Heart rate variability (HRV), a characteristic that is potentially increased by physical activity, has been associated with incidence of cardiac events and total mortality. Since the incidence of cardiac events among older people is high and their physical activity levels and HRV are generally low, it is important to investigate whether regular physical activity can modify HRV in this age group. The purpose of the study was to investigate the effect of regular physical activity on HRV in older men and women.
In a randomized controlled trial, the effect of six months' training on HRV was investigated in a group of 51 older men and women (67.0 +/- 5.1 yr). The training group gathered three times per week for 45 min supervised training.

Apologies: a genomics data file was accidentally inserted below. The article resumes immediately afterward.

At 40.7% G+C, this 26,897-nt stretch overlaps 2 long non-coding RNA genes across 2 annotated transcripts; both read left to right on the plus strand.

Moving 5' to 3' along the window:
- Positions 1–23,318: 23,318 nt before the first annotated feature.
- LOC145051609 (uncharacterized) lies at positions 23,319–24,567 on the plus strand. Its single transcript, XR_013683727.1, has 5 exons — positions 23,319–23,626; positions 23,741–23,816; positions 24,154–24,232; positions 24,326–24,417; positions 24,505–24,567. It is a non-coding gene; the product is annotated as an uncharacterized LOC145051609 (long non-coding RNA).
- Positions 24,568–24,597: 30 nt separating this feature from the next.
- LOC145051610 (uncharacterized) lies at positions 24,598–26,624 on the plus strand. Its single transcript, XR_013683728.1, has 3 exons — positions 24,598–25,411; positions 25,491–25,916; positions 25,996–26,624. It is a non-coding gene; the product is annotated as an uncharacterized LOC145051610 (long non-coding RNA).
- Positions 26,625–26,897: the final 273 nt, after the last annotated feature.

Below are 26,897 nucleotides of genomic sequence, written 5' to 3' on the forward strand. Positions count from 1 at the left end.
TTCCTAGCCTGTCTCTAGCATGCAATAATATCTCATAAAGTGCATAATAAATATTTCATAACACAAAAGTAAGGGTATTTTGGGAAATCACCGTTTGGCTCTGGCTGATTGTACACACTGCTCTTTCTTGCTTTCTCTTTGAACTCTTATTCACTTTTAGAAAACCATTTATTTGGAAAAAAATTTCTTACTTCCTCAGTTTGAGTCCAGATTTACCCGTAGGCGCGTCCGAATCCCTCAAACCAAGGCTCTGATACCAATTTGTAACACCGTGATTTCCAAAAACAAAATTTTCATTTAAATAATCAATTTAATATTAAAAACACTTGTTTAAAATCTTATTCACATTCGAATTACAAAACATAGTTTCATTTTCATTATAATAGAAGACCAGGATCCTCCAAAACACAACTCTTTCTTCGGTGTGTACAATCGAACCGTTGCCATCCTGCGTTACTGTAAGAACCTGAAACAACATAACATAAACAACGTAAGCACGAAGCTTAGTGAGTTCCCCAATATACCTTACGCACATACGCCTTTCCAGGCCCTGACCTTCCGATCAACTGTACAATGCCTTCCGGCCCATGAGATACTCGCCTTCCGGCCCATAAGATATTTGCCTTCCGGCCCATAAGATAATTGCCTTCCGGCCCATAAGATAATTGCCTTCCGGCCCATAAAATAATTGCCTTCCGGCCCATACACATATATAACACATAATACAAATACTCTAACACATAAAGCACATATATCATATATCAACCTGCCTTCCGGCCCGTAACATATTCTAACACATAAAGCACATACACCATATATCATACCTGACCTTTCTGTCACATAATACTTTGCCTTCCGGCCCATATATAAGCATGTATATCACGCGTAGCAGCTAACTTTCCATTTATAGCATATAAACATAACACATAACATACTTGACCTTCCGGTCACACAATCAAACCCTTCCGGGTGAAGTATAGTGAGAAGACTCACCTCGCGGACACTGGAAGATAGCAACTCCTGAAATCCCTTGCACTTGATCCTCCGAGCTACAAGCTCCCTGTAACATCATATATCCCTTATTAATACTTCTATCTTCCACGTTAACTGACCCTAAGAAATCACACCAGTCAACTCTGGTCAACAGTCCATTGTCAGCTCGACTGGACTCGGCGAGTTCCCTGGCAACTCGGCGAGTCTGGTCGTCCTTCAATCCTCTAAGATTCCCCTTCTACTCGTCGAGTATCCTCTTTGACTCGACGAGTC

At the end of the intervention period, HRV was higher primarily during the day. During daytime, the SD of all normal intervals (+6%) as well as the low frequency component (+ 15%) and the very low frequency component (+ 10%) of HRV were significantly increased (P < 0.05) as compared with the control group. Effects of training were most pronounced in subjects inactive in sports at baseline.
This study demonstrates that regular physical activity increases HRV (specifically in the very low and low frequency components) in older subjects. Hence, in older subjects, physical training may be an effective means to modify positively a factor that is associated with increased incidence of cardiac events.
|Journal||Medicine & Science in Sports & Exercise|
|Publication status||Published - Jun 1999|
- Aged, 80 and over
- Cardiovascular Diseases
- Heart Rate
- Middle Aged
- Physical Endurance
- Clinical Trial
- Journal Article
- Randomized Controlled Trial
- Research Support, Non-U.S. Gov't